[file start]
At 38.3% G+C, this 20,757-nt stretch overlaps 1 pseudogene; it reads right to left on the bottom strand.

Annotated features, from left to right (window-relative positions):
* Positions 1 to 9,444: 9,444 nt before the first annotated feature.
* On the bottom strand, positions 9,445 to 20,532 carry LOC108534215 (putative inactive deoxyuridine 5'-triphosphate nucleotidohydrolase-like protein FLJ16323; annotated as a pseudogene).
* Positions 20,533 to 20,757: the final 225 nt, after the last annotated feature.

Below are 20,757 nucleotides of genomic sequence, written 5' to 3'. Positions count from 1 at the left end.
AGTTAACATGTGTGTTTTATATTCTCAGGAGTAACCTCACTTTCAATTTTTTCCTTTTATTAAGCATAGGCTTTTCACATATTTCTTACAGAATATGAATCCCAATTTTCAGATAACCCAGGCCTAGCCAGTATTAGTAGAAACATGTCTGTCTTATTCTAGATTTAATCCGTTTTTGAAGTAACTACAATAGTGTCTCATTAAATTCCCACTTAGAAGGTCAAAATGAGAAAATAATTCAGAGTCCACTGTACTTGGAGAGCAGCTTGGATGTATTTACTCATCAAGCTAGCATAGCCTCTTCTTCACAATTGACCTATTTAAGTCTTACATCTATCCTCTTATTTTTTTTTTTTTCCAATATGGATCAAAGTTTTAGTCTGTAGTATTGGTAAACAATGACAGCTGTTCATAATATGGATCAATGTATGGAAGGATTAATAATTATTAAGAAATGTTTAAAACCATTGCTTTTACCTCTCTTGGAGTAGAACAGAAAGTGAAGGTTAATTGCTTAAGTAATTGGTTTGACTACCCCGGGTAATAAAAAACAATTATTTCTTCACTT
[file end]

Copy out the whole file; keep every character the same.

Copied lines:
At 38.3% G+C, this 20,757-nt stretch overlaps 1 pseudogene; it reads right to left on the bottom strand.

Annotated features, from left to right (window-relative positions):
* Positions 1 to 9,444: 9,444 nt before the first annotated feature.
* On the bottom strand, positions 9,445 to 20,532 carry LOC108534215 (putative inactive deoxyuridine 5'-triphosphate nucleotidohydrolase-like protein FLJ16323; annotated as a pseudogene).
* Positions 20,533 to 20,757: the final 225 nt, after the last annotated feature.

Below are 20,757 nucleotides of genomic sequence, written 5' to 3'. Positions count from 1 at the left end.
AGTTAACATGTGTGTTTTATATTCTCAGGAGTAACCTCACTTTCAATTTTTTCCTTTTATTAAGCATAGGCTTTTCACATATTTCTTACAGAATATGAATCCCAATTTTCAGATAACCCAGGCCTAGCCAGTATTAGTAGAAACATGTCTGTCTTATTCTAGATTTAATCCGTTTTTGAAGTAACTACAATAGTGTCTCATTAAATTCCCACTTAGAAGGTCAAAATGAGAAAATAATTCAGAGTCCACTGTACTTGGAGAGCAGCTTGGATGTATTTACTCATCAAGCTAGCATAGCCTCTTCTTCACAATTGACCTATTTAAGTCTTACATCTATCCTCTTATTTTTTTTTTTTTCCAATATGGATCAAAGTTTTAGTCTGTAGTATTGGTAAACAATGACAGCTGTTCATAATATGGATCAATGTATGGAAGGATTAATAATTATTAAGAAATGTTTAAAACCATTGCTTTTACCTCTCTTGGAGTAGAACAGAAAGTGAAGGTTAATTGCTTAAGTAATTGGTTTGACTACCCCGGGTAATAAAAAACAATTATTTCTTCACTT